Biology to Design
Assignment 5.1 – B2D Design Project
Species That Inspired Designs
The cactus protects itself from heat and sun damage
The ridged shape of the plant Shades and Enhances Heat Radiation
The shape affects temperature regulation
Leaf Color and Shape Enhance Cooling Effect → trees with dense foliage and rough light-colored leaves have a greater cooling effect on the surrounding area
Ventilating Shade Structure Inspired by Trees → Inspired by the fractal structure of leaves in a forest canopy, a shade structure was similarly constructed to mimic the dappled light and airflow within a city
Beak Size Optimized for Thermal Regulation → Birds in warmer climates have larger beaks to better dissipate heat
Thermoregulation is locally attuned and resourceful as it uses shape ("free" energy)
Humans, animals, and plants all need to protect themselves from heat and sun damage, specifically those living in deserts, cities (which cannot thermoregulate as a natural ecosystem could), homes without AC, and through extreme unexpected heat waves
Other functions that the strategy of ridges perform:
Reflectance Causes White Color → Cabbage white butterflies have ridges and ribs that make their wings appear to be white
Intricate Silica Architecture Survives Forces → Skeletons of diatoms are impact resistant in part due to structural ribs
Ribbed Structure Provides Support → Amazon water lilies have ribbed undersides that provide structure and floatation
Ribs provide temperature, color, strength, and floatation properties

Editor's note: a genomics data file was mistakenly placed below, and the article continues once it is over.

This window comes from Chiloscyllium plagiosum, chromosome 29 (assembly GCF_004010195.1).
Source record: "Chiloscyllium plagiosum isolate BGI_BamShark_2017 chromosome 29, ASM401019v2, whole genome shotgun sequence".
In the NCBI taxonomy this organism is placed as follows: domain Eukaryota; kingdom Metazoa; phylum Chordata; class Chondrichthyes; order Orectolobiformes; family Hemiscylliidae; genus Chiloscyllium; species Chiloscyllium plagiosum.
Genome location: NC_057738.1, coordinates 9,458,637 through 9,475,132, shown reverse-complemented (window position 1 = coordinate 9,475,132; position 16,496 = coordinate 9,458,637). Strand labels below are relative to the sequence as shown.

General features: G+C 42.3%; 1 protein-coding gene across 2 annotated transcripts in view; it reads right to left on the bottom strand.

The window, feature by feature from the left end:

I'm imagining taking advantage of a textured surface for both thermal regulation and structure in the application of the automotive industry. If the surface of a car had a ribbed surface, it could help create shade and radiate heat in the summer so the car doesn't heat up like a greenhouse when parked in the sun. The structure could also help make the car more impact resistant in minor collisions. I could see this as an after market product that is applied to the car like an adhesive skin.
This design is resilient because it helps protect the object, increasing the products life span. It is also resourceful, using shape rather than energy to achieve an elevated performance. The design would violate the life principle of water-based chemistry as the material would need to be weather resistant. It would also probably not be part of a cyclic process due to the mixed materials being hard to separate (especially from the adhesive backing) in order to be recycled or reused.
The cactus efficiently stores water and nutrients
Cacti have thick waxy exteriors that keep water inside the stem within collapsible water storage cells
Blood Cells Protect From Dehydration → Dromedary camels have oval-shaped red blood cells that can easily flow through veins/arteries even when blood is thick. The shape also allows the cells to expand quickly during rehydration without bursting as a circular cell would.
Leaves Capture Water → Bromeliads concave shape and hydrophobic surface collects and retains water and nutrients
Abdomens Store Nectar → Honeypot ants have expandable abdomens that they fill with nectar to bring back and feed other workers
Expandable storage is important for fluctuations in water/nutrient availability
Shape and material are important for water collection and retention
Anything living in desserts, experiencing unexpected and prolonged droughts, people with inadequate reliable access to clean water